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OPTIMIZING INTERPRETATION OF THE TUBERCULIN TEST USING AN INTERFERON-GAMMA RELEASE ASSAY AS A REFERENCE STANDARD

Méndez-Echevarría, Ana MD, PhD*; González-Muñoz, Miguel MD, PhD; Mellado, Maria Jose MD, PhD; Baquero-Artigao, Fernando MD*; Vecino, Raquel MD*; Pérez, Elia PhD§ the Spanish Collaborative Group for the Study of QuantiFERON-TB GOLD Test in Children

Author Information
The Pediatric Infectious Disease Journal: May 2011 - Volume 30 - Issue 5 - p 426-428
doi: 10.1097/INF.0b013e3182001294

Abstract

The Spanish Society for Pediatric Infectious Diseases (SEIP) recommends performance of a tuberculin skin test (TST) as part of the immigrant child's first health check in our country.1 Most of these children have been vaccinated with Bacillus Calmette-Guérin (BCG), and the interpretation of TST for them is a controversial question.2 The degree of induration in vaccinated children must be taken into account at the time of the diagnosis of latent tuberculosis infection (LTBI). Some countries adjust TST cut-off points for vaccinated children, even though there is no consensus as to whether, or how much, the cutoff point should be increased.

The new interferon-gamma release assays (IGRAS) have greater specificity than the TST in detection of LTBI.3 Studies in children show excellent sensitivity of IGRAS in the diagnosis of tuberculosis disease (TBD).4 Thus, we consider that the QuantiFERON-TB Gold Test In Tube (QTF) could be used as a diagnostic referent to analyze the sensitivity and specificity of the TST in BCG vaccinated and nonvaccinated children.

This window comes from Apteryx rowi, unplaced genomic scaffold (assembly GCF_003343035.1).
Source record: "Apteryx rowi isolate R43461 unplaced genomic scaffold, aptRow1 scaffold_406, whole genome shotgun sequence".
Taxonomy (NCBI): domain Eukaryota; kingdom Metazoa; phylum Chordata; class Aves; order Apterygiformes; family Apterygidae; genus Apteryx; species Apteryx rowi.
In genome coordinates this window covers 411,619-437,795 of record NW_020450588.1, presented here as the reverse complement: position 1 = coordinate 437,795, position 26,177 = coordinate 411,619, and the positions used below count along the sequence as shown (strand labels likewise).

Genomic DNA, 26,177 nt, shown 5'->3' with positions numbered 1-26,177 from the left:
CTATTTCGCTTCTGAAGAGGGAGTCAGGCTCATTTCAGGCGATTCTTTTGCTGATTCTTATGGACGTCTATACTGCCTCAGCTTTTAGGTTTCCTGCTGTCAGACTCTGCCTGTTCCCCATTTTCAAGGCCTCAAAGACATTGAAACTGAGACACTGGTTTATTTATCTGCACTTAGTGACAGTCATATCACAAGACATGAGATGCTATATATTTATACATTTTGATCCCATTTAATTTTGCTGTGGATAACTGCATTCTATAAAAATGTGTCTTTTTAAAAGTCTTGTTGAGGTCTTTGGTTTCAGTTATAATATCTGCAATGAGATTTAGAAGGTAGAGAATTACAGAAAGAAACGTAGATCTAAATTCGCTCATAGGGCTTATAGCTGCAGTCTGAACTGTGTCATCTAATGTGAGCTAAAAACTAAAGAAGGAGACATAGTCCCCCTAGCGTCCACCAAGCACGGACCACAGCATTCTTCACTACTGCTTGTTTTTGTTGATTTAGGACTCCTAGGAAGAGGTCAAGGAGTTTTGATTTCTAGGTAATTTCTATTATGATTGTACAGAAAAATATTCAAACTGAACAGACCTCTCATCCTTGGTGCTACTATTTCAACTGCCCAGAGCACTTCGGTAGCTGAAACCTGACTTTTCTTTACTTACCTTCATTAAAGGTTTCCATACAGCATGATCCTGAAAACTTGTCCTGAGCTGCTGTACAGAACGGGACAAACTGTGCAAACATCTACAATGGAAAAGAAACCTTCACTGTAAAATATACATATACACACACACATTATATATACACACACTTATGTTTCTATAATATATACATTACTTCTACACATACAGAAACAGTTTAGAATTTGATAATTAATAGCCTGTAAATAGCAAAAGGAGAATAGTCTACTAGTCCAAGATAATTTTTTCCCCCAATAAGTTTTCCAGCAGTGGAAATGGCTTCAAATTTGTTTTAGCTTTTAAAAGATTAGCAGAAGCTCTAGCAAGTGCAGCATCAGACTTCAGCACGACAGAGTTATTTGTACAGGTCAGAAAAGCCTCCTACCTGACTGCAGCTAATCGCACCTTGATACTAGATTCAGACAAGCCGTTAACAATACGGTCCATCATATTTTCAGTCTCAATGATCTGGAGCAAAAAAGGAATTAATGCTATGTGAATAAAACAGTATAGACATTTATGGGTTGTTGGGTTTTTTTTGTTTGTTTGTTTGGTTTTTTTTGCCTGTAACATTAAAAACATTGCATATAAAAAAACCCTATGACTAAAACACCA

PATIENTS AND METHODS

A transversal multicenter study was performed in 9 hospitals in Madrid, Spain. The inclusion of patients began in March 2007, and the study finished in February 2009. Immunocompetent children less than 15 years of age who immigrated from TB endemic areas and who arrived in Spain during the prior 2 years,4 children who were in contact with a person with active tuberculosis and children admitted with symptoms suggestive of TBD were included.

Human immunodeficiency virus-infected cases, children with congenital immunodeficiencies, being treated with immunosuppressants, with autoimmune diseases, malignant proliferative processes, and solid organ or bone marrow transplants were excluded. Likewise, patients were excluded if they had previously received antituberculosis treatment for LTBI or TBD, or if they had received treatment for more than 3 days at the time of inclusion.

Both tests (TST and QTF) were performed on all children. Considered to be BCG vaccinated, were those children with postvaccinal scarring on the deltoid area and who come from countries in which BCG is included in the vaccination schedule.2

LTBI was diagnosed in asymptomatic children with normal chest x-rays and/or chest computed tomography scan and with a positive TST under the reading criteria of the SEIP (≥5 mm for children with close contact to TBD and ≥10 mm in screening of immigrant children).1